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Probe into killing of 3 Dalit youth in 2012 hasn't progressed as cops were sent with Modi to Mumbai, Meerut

By Our Representative
Why could the officials investigating into the death of three Dalit youths on September 22, 2012 in police firing at Thangadh in Surendranagar district in Gujarat fail to go ahead with their job though three and half years have passed following the gruesome incident? If a recent report submitted to Gujarat’s home department by inspector general of police, CID (crime) Anil Pratham is any indication, one of the major reasons behind it has been “lack of staff”, which got busy in Gujarat chief minister Narendra Modi’s variegated security concerns!
The cops, who were part of the investigating team probing the Thangadh firing, had to go to “Mumbai, Meerut and Himmatnagar” to take care of Modi's security early this month, the report shockingly reveals, adding, “There was not even a writer available to jot down all the details in the investigation already done, so that it could be submitted on January 28, 2014, as required…” This happened “despite the fact that there was a need to find out why crisis management could not be carried.” 
The report was obtained by Navsarjan Trust on the basis on a right to information (RTI) plea. It said, “testimonies of the steps taken or needed to be taken remain to be obtained”, adding, “Only copies of different orders could be obtained, and details of the vehicles damaged during the incident, which led to firing, alone could be obtained.” All this happened also because one of the officials investigating in the incident, Dr Girish Pandya, deputy superintendent of police, Viramgam division, was transferred to Idar to head reserve police unit at Monderi.”
At the same time, the report appears to give a partial clean chit to police firing by saying referring not once but several times over on how the crowd (consisting of Dalits), numbering around 2,000, resorted to stone throwing, use of abusive language, and burning of private and official vehicles, causing a damage to the tune of Rs 20,000. “This is clear from various testimonies”, Pratham points out, adding, “The Railway Police and cops of the reserved police force have testified this in their statements.”
Despite all this, Pratham admits, “A thorough job in investigating the incident on the basis of the available evidence is yet to be done.” He adds, “While there appears to be clarity on different issues at the first sight, there are still lots of gaps which need to be filled up before reaching a final conclusion. This is the reason why the investigation into the incident is still continuing. The investigations should be done on the basis of different government orders from time to time on when police firing should be resorted to.”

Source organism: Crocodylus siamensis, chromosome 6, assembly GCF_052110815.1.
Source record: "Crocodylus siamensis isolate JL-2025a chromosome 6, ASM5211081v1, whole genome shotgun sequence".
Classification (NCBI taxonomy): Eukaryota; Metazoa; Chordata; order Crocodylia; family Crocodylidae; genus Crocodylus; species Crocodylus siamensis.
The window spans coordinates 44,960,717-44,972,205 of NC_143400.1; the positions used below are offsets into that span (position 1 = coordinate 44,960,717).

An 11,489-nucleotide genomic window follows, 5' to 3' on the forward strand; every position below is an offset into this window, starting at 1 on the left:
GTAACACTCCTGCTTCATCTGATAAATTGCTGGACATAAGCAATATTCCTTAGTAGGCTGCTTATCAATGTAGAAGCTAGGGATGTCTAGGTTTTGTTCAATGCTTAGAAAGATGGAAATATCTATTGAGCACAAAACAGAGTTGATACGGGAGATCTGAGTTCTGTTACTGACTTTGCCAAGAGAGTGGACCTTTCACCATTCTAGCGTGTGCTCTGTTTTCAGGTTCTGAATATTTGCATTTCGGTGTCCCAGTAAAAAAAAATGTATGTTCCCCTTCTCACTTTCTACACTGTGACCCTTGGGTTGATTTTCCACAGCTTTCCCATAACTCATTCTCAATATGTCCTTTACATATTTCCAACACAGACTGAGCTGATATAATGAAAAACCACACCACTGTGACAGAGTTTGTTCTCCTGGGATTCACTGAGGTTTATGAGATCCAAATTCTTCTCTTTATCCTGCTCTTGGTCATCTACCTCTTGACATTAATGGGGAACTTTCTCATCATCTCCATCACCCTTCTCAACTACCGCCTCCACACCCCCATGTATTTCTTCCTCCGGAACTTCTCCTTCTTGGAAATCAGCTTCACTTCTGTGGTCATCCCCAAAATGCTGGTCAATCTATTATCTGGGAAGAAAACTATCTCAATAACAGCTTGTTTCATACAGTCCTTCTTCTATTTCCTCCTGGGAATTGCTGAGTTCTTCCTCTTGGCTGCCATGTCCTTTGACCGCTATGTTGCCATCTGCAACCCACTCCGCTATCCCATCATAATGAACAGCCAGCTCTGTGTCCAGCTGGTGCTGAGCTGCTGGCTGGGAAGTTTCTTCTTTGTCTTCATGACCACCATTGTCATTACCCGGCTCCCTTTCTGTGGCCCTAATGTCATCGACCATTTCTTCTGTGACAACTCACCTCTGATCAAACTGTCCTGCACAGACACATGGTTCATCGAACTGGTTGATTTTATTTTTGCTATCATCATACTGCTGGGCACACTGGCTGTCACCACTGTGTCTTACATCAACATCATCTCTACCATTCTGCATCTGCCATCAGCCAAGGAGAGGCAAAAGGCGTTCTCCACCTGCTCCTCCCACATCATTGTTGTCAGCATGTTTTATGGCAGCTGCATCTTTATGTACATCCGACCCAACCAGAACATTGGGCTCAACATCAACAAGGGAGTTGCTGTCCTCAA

On September 22, 2012, three Dalit youths were killed after police fired at Thangadh town in Surendranagar district, following what officials termed as “clashes” of the Dalits with the Bharwad community members. The trouble between Dalits and the Bharwads started at the Tarnetar fair, which is an annual festival. Officials claimed, the police was forced to open fire after lathicharge and teargas shells failed.
Instead of taking action against the cops who opened fire, Dalit activists allege, an FIR was lodged against eight Dalits, who were jailed. Only after the CID (crime) took charge of the case that cases against the Dalits were dropped and charges of attempt to murder slapped on them were dropped. Later, the CID (crime) arrested a police sub-inspector and two other policemen on murder charges in connection with the police firing at Thangadh.
These were sub-inspector Kuldipsinh P Jadeja, constable Yogesh Gadhvi and assistant sub-inspector Nathubha Andubha. The CID probe also revealed that the accused policemen had used AK-47 to fire on Dalits. The police affidavit, submitted by Superintendent of Police R S Bhagora, had said that the weapons used included "revolver, (.303) rifle, carbine gun and AK-47". The affidavit, dated November 6, 2013, opposed the anticipatory bail petition of Jadeja and noted that the motive behind the police firing was "hatred" and "prejudice" against Dalits.

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